Copyright © Clear Space Living Ltd, 2020

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The tricky topic of unwanted gifts from parents

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About Karen Kingston

Karen Kingston is a leading expert in clutter clearing, space clearing, feng shui, and healthy homes. Her two international bestselling books have combined sales of over three million copies in 26 languages and have established themselves as "must-read" classics in their fields. Her best-known title, Clear Your Clutter with Feng Shui, is now in its fifth edition. She is best known for her perspective-changing insights and practical solutions that enable more conscious navigation of 21st-century living.
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8 Responses to Unwanted gifts. Whose life is it anyway?

  1. Hi Karen, after almost 2 years since starting to clutter clear and also doing your fast track course, I now have a relatively clutter free house that I enjoy. It has also given me additional time to do other enjoyable things in my life. However I sometimes wonder if my house looks too minimal with no decorations. Even though it is convenient for me for practical reasons, I wonder if this could be reflecting a part of me that possibly needs to be addressed. I would love to hear your thoughts or possibly an article on minimal decorations/functional homes.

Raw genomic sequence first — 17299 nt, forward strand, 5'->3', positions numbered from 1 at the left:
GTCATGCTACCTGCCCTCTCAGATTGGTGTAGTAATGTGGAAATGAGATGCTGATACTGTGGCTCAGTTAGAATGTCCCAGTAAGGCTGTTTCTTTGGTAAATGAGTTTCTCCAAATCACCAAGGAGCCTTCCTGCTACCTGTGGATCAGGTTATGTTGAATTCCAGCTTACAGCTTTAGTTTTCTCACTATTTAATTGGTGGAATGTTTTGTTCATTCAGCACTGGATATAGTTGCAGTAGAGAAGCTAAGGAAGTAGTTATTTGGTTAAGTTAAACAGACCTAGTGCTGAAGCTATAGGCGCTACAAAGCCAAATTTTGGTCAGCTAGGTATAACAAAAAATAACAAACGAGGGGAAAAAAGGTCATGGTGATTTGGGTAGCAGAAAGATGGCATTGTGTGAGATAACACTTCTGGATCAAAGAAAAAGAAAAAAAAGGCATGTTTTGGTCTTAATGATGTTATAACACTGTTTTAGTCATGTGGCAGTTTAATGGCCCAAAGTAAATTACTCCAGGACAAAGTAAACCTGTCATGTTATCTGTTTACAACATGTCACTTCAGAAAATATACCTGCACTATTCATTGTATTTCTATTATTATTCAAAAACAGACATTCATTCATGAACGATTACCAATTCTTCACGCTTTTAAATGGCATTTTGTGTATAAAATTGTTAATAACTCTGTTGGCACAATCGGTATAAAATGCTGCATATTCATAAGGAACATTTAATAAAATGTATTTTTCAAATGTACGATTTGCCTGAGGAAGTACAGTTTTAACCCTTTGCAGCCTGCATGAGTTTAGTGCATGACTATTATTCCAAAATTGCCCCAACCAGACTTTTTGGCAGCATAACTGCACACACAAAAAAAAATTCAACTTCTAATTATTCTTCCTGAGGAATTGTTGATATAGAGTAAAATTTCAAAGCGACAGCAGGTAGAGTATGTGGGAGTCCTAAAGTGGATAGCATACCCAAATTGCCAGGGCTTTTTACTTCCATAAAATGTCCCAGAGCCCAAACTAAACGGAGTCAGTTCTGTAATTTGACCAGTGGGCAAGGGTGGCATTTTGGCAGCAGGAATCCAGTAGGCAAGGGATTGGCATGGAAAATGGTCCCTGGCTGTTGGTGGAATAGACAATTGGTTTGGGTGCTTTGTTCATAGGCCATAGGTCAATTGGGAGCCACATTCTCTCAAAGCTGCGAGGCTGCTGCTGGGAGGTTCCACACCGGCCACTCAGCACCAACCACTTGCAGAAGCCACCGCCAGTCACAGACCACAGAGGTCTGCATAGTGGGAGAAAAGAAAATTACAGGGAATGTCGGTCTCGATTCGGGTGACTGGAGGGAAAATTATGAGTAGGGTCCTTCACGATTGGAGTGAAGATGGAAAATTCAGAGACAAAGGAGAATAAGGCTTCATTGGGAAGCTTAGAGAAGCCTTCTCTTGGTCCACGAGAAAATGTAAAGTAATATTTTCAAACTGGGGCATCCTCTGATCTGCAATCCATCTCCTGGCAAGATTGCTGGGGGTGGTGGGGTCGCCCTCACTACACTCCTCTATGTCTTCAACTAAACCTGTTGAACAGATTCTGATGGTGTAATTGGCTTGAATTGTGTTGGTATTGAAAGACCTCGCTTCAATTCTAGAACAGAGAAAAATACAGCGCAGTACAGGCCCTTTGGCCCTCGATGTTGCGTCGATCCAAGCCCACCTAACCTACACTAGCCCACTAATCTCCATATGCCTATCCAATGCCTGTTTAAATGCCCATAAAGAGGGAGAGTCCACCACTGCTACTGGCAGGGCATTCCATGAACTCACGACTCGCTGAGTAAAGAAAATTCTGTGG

1. Ha ha! Richard and I have this same problem in our new home here in the UK. After 4 years the only decorations we have been able to find that we like are a few large canvas prints we’ve hung in a couple of rooms, 3 items on the mantelpiece in our lounge, and a couple of ornaments in the hallway to welcome us when we arrive home. But to achieve this we had to deliberate go out looking for “clutter” to make our home feel less minimalist and more lived in. Some rugs on the floor really helped to warm it up too. We love the clean lines and how easy it is to keep our home clean, so if you like that too, just add a few items you really love that express who you are and where you are headed in life, and leave it at that.

  2. Oh thanks Karen! I’m going to try the ‘leaving the book where Mr. Constipated can find it’ technique. I’m getting ready to do my first space clearing in our home (after the full moon on Monday: Happy Moon Festival, by the way!) and I’m also hoping that the space clearing will get everyone in our home to rethink and let go of stuff we don’t need.

  3. What about gifts given to your spouse? My husband and I live in China, where people are constantly giving and receiving gifts, and my husband (who grew up in very poor circumstances) will not let anything go, down to the nice-looking ‘boxes’ a gift comes in (I’m staring at a row of these empty boxes on the top of a bookcase right now : ) I was part way through one of your books when I once threw away some of his old clothing (gifts from family) and had a very negative reaction from him. It was only afterwards that I saw in your book where you say never clear someone else’s clutter!! So should I just concentrate on dealing with my own gifts? One thing I have encouraged my husband to do is sell gifts he isn’t going to use or regift, and that works occasionally!